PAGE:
In the next few weeks student anti-cuts campaigns at campuses across the UK hold their first meetings of the new term.
This term, the battles over cuts in education that raged last year will be taken up again — but they will develop faster, and the stakes will be higher.
Student campaigns should link up with campus trade unions and labour movement anti-cuts committees. They need to co-ordinate their activities regionally and nationally. It’s not enough to take on management on individual campuses — the movement needs a national, political voice.
Grassroots student activists will have to build a national network themselves, since NUS is failing to provide the movement with the leadership we need.
The cuts in education are part of the Tory package of cuts in society at large — students’ fight to protect themselves and their courses is part of a general labour movement fight.
Universities and colleges around the UK are still dealing with the £500m education spending cuts that Peter Mandelson decreed last year, at the end of New Labour’s time in office. University administrations will still be implementing these cuts when the Tories announce the full scale of their new cuts in October.
An article in the Financial Times on 22 September reports that the government is considering cutting the University teaching budget by 75%.
It is already expected that well over 150,000 applicants will find themselves without a university place this year.
The aim of Mandelson’s cuts was to transform education, not to save money. Mandelson’s plan was to allot funds to the universities that best tailored their courses to suit business leaders’ needs.
The Tories too will use funding cuts to re-shape education. They will turn it into a paid-for commodity rather than a public service; a tiered system, where working-class students go to bottom-rung universities and get know-your-place vocational training, while learning for its own sake becomes a luxury available only at more expensive, top-flight universities.
Lecturers’ workload and class sizes will increase, as resources are funneled away from quality teaching into business-driven research.
And, whether through a graduate tax or through increased fees, students will be made to pay more for their education. A report from the London School of Economics calculates that the “full price” of a history degree at an English university is now £7,631 a year.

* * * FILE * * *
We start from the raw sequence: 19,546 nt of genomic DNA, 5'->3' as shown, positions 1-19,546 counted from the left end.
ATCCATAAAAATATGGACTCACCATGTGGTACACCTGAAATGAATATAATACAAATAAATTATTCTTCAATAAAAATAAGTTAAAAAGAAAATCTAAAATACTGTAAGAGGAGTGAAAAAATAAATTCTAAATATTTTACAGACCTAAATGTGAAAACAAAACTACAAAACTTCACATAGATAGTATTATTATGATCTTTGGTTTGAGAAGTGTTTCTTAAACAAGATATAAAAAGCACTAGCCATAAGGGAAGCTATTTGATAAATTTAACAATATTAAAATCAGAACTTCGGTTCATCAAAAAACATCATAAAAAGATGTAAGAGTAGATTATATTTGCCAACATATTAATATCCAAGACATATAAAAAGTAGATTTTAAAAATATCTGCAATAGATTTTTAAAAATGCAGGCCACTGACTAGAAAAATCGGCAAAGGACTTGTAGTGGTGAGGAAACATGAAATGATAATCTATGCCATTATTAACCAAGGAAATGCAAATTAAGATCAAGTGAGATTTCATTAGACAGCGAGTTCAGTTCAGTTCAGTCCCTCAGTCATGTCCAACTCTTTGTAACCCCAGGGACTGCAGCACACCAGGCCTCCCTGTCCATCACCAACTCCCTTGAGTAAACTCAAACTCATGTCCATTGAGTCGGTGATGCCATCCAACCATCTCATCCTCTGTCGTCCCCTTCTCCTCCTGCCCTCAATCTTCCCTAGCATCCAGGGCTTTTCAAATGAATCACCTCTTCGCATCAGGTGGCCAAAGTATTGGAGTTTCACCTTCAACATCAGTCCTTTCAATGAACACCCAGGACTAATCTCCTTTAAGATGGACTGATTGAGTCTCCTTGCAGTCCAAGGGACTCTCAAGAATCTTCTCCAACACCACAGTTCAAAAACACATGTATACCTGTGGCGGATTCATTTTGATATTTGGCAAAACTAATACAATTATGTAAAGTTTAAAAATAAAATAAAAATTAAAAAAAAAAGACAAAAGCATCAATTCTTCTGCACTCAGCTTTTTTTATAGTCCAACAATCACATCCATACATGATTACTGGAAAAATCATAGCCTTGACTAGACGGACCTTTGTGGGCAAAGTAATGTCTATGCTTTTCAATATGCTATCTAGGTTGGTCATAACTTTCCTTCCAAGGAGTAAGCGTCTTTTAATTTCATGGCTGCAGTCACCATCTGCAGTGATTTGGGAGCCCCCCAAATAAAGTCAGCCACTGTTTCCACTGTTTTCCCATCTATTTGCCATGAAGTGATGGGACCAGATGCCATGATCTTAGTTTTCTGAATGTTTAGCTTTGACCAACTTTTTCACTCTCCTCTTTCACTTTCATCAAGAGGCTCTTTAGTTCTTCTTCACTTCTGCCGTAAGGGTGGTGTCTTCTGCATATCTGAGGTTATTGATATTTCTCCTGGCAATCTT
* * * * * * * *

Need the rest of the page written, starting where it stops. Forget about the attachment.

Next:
In order to stand up to these attacks, students need to organise anti-cuts campaigns. Campaigners should use the first few weeks of term making students aware of what is coming.
They should contact local staff unions, and offer support to staff in their disputes. They should send representatives to labour-movement anti-cuts committees or trades councils.
They should prepare students for mass direct action to disrupt business-as-usual on their campuses, learning from the tactics of occupations like that at Sussex last year.
Student Unions should direct their considerable resources to organising these campaigns. Where a SU executive is unwilling to take up the task, grassroots campaigners should do the job themselves.
These campaigns need to build mass support amongst the body of students and avoid winding up limited to pre-existing activist cliques trading under new names. This means knocking doors in halls of residence, keeping up a high tempo of activity, and being imaginative in the first few weeks of term.
Student campaigns and those Unions prepared to fight need to co-ordinate their activity nationally. The National Campaign Against Fees and Cuts (NCAFC) is setting up regional meetings, where activists can share experiences and plan joint action.
No cuts! No fees!
Under pressure from the growth of anti-cuts activism, the National Union of Students has called a demonstration on Wednesday 10 November.
In theory the demo is a joint one with UCU. In fact the tiresomely predictable decision to call it on a Wednesday shows how (un)serious the NUS leadership is about getting workers along, or indeed getting a good student turn out. There is also, so far, no official publicity. Nonetheless it is vital that activists mobilise the biggest numbers possible.
The political message is more problematic, since NUS is weak on cuts and supports a graduate tax. The National Campaign Against Fees and Cuts is working with a number of left-led student unions to organise a "Free education" bloc around the demands:
No fees, no graduate tax;
A living grant for every student;
No to cuts, tax the rich.
We will be meeting at University of London Union from 11am on 10 November.